Valenti Pins Wrestling Championship

By David Porter | How often does life serve up a perfect storm of circumstances so that an opportunity for personal achievement comes with a side helping of retribution? Certainly not often enough to pass up or take lightly. Junior Matt Valenti made the most of his, and now sits at the top of his sport.

To set the stage, let’s rewind back to the middle of the 2003-04 wrestling season at Penn, when Valenti suffered a shoulder injury in a bout against Purdue’s Chris Fleeger. Rather than scotch the rest of the season—he’s a wrestler, after all, and they tend to be some of the toughest athletes on the planet—Valenti competes through the pain and manages to finish with a 36-6 overall record and place fifth at the NCAA championships, good enough for All-America designation. But the injury forces him to undergo surgery that August, and he misses the following season.

Now, spring forward to this March and the NCAAs at Oklahoma City. Valenti reaches the title bout at 133 pounds. Waiting for him is Fleeger, the wrestler responsible for his injury, the surgery, and the months of rehabilitation and self-doubt that followed. “It was definitely in the back of my head, there was no doubt about that,” Valenti recalled.

Six grueling minutes later it was Valenti raising his arms in triumph as the NCAA champion after a grinding match that turned on his ability to keep Fleeger locked in the bottom, or “down” position, unable to escape or pull a reversal to score the decisive points.

“Going in, I knew Chris Fleeger very well,” he said. “I had wrestled against him, I had practiced against him. I knew everything he did, and he knew everything I did. So it turned into a chess match with both guys waiting for their chance, because you knew if you made a mistake you’d get in trouble. So I played a waiting game. When the match ended, it was just a rush of so many emotions.”

In addition to his own considerable abilities, Valenti’s success can be traced to two other sources: former coach Roger Reina, for boosting his confidence and getting him in the right frame of mind to visualize himself among the sports elite, and current coach Zeke Jones, for adding the strategy and tactics that put him over the top.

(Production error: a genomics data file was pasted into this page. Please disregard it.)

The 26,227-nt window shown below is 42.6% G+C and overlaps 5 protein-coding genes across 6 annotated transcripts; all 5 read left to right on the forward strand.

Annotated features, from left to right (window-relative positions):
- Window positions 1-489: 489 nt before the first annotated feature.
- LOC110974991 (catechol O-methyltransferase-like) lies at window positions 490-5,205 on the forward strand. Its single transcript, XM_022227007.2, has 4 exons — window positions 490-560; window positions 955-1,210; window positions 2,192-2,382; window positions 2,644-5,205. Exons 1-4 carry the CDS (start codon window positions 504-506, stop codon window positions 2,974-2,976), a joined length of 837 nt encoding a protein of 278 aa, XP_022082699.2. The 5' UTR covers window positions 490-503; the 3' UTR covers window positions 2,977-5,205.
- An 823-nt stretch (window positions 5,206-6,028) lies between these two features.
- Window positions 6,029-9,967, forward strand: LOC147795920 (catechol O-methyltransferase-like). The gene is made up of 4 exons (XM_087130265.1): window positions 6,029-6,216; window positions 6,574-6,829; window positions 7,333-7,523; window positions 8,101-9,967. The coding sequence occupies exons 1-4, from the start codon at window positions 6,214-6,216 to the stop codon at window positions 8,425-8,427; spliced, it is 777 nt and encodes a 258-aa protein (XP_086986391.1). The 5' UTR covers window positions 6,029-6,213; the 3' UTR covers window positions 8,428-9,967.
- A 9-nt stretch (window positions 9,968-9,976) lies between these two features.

Reina, who departed Penn before the 2005-06 season after 19 years in which he elevated the program’s profile on a national scale, “had a way of making people see something in themselves that maybe they hadn’t seen before,” Valenti said. “He definitely was one of the first people who really believed in me.”

Jones brought a different approach to the Quakers when he arrived last fall, according to Valenti. Where Reina had counseled wrestlers to concentrate on whatever style worked for them, Jones focused on specific techniques. The transition wasn’t easy at first.

“It was a learning process for me as well as the team,” said Jones. “Matt took a leadership role right away, keeping the team together and organized, moving in the right direction.”

Jones also brought to Penn a considerable record of achievement on the mat that included six national championships, a world championship, and an Olympic silver medal.

In Valenti he saw a wrestler who, with a few tweaks, had a chance to bring home some hardware of his own. “He had all the tools to compete for a national title, it was just developing a strategy and style that would work at the national championships,” said Jones. “That was probably the main thing we did, to add strategy and tactics to his wrestling.”

The strategy encompassed what Jones called creating a “dominating” style of wrestling in which wrestlers used conditioning as a weapon and waged an all-out attack on opponents—not recklessly, but always in control, particularly in the latter stages of a bout when fatigue becomes a factor.

For Valenti, there was also a focus on controlling from the “top” position at the start of a period. Wrestlers choose top or bottom to begin each period; the wrestler on the bottom starts with his hands and knees on the mat while his opponent starts next to him with one arm around his waist and the other grabbing his arm. According to Jones, the majority of bouts at the NCAA championship level are won and lost based on what happens from this position as opposed to when the wrestlers face each other on their feet.

It paid off against Fleeger as the bout was scoreless after one period and Valenti controlled Fleeger—“rode” him—from the top for the entire second period. Valenti started on the bottom in the third period and earned two points for a reversal when he got the upper hand and got control of Fleeger. Fleeger returned the favor later in the period to tie the score, but Valenti wound up winning, based on having more “ride time.”

Now Valenti gets to come back next season in the role of defending champion. Jones, who knows a thing or two about defending titles, offers an interesting take on the challenge. “People will say he’s the defending champion, but he’s not really defending his championship,” said Jones. “He’ll always have that—whether he wins another one next season or he doesn’t. They’ll never be able to take that away from him. So it’s really about him trying to win another national title. The nice thing is, he’s been through the process and he knows what to do.”

David Porter C’82 writes for the Associated Press.

©2006 The Pennsylvania Gazette
Last modified 05/05/06

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